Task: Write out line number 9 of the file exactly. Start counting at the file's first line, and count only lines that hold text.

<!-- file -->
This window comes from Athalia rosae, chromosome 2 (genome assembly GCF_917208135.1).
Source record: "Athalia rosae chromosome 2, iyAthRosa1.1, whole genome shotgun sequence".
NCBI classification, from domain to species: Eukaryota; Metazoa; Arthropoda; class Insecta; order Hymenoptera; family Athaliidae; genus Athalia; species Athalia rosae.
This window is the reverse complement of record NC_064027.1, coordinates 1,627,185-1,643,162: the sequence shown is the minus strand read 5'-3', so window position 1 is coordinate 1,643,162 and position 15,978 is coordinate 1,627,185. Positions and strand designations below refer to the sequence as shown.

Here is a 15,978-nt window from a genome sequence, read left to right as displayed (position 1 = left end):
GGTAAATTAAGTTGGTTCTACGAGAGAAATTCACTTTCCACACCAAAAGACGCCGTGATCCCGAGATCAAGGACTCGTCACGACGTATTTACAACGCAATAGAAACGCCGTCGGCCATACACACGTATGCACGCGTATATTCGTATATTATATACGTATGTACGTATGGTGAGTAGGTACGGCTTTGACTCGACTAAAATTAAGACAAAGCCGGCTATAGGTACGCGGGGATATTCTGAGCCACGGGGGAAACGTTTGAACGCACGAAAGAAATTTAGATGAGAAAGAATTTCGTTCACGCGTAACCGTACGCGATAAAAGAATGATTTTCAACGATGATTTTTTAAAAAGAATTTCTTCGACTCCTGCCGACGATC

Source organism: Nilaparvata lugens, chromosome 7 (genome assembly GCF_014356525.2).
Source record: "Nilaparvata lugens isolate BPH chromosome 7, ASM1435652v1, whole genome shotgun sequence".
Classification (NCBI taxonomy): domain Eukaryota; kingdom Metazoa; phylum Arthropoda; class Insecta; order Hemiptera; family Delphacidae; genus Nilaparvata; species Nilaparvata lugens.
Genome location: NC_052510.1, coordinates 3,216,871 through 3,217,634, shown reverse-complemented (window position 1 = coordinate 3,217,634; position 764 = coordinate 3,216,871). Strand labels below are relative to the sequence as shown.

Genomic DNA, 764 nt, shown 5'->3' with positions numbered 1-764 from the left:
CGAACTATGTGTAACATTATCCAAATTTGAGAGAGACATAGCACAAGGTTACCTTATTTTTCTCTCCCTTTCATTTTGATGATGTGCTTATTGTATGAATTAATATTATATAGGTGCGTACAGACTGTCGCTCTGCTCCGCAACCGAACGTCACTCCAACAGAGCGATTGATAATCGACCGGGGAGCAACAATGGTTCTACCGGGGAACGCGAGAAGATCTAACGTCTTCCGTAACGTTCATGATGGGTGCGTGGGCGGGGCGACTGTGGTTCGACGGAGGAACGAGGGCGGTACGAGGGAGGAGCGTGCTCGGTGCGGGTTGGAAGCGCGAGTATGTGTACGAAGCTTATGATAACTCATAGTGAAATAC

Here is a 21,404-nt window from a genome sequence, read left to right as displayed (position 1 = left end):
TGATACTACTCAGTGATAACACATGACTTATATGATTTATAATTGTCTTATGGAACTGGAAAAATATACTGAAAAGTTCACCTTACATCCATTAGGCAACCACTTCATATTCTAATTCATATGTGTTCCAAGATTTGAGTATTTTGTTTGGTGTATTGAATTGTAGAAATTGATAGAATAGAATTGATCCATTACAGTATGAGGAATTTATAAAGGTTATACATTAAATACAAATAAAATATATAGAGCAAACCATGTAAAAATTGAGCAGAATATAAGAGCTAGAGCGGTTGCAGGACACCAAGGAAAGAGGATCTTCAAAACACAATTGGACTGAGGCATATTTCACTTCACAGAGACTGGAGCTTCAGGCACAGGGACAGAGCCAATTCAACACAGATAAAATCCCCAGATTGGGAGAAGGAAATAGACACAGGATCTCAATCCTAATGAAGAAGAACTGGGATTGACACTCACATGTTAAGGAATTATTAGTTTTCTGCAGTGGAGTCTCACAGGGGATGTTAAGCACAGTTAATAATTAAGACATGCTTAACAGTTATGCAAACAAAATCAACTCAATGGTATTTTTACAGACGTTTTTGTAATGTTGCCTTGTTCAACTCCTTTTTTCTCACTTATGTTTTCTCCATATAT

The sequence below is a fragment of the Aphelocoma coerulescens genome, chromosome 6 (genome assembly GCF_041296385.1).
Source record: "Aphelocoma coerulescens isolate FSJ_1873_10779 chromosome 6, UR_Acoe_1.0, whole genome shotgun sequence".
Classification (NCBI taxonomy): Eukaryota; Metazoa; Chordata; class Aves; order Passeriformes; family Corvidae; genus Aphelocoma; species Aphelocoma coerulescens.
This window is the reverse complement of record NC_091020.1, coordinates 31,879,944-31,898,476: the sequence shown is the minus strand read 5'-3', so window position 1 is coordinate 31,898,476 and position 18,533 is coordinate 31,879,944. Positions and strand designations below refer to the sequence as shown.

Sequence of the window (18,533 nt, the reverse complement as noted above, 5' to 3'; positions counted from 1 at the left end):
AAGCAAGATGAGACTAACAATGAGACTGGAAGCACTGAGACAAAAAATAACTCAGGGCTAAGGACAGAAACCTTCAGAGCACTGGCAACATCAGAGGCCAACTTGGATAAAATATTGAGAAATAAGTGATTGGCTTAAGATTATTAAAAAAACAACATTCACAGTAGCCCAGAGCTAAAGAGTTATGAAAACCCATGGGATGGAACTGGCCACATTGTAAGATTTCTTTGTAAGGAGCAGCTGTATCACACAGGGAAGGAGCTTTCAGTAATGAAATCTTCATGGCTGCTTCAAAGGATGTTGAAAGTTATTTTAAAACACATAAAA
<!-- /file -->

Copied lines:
Classification (NCBI taxonomy): domain Eukaryota; kingdom Metazoa; phylum Arthropoda; class Insecta; order Hemiptera; family Delphacidae; genus Nilaparvata; species Nilaparvata lugens.